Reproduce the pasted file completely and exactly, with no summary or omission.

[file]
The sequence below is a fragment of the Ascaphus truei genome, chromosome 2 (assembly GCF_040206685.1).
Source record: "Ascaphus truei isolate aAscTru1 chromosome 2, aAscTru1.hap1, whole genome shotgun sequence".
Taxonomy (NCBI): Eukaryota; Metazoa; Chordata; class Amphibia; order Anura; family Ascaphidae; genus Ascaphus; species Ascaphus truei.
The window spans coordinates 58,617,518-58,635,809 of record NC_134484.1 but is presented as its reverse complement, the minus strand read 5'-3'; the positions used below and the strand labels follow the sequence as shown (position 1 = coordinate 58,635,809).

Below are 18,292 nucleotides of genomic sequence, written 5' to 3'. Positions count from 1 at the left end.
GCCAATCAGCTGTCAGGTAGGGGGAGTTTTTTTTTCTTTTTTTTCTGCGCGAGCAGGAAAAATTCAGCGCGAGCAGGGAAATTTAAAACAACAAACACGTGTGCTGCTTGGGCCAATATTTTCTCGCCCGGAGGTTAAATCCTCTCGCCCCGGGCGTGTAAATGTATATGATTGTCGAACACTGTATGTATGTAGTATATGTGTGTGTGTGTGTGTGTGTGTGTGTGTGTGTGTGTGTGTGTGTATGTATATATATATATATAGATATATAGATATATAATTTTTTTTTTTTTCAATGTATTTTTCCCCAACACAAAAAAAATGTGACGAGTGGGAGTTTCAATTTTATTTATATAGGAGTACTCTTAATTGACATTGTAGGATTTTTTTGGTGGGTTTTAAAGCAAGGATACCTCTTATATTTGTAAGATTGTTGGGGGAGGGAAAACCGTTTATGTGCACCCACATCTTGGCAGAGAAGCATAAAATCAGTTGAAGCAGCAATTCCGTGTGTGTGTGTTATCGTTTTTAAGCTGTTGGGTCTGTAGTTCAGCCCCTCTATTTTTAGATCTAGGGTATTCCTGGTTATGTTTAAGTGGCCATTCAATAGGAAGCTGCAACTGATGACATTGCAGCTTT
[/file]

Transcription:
The sequence below is a fragment of the Ascaphus truei genome, chromosome 2 (assembly GCF_040206685.1).
Source record: "Ascaphus truei isolate aAscTru1 chromosome 2, aAscTru1.hap1, whole genome shotgun sequence".
Taxonomy (NCBI): Eukaryota; Metazoa; Chordata; class Amphibia; order Anura; family Ascaphidae; genus Ascaphus; species Ascaphus truei.
The window spans coordinates 58,617,518-58,635,809 of record NC_134484.1 but is presented as its reverse complement, the minus strand read 5'-3'; the positions used below and the strand labels follow the sequence as shown (position 1 = coordinate 58,635,809).

Below are 18,292 nucleotides of genomic sequence, written 5' to 3'. Positions count from 1 at the left end.
GCCAATCAGCTGTCAGGTAGGGGGAGTTTTTTTTTCTTTTTTTTCTGCGCGAGCAGGAAAAATTCAGCGCGAGCAGGGAAATTTAAAACAACAAACACGTGTGCTGCTTGGGCCAATATTTTCTCGCCCGGAGGTTAAATCCTCTCGCCCCGGGCGTGTAAATGTATATGATTGTCGAACACTGTATGTATGTAGTATATGTGTGTGTGTGTGTGTGTGTGTGTGTGTGTGTGTGTGTGTGTGTATGTATATATATATATATAGATATATAGATATATAATTTTTTTTTTTTTCAATGTATTTTTCCCCAACACAAAAAAAATGTGACGAGTGGGAGTTTCAATTTTATTTATATAGGAGTACTCTTAATTGACATTGTAGGATTTTTTTGGTGGGTTTTAAAGCAAGGATACCTCTTATATTTGTAAGATTGTTGGGGGAGGGAAAACCGTTTATGTGCACCCACATCTTGGCAGAGAAGCATAAAATCAGTTGAAGCAGCAATTCCGTGTGTGTGTGTTATCGTTTTTAAGCTGTTGGGTCTGTAGTTCAGCCCCTCTATTTTTAGATCTAGGGTATTCCTGGTTATGTTTAAGTGGCCATTCAATAGGAAGCTGCAACTGATGACATTGCAGCTTT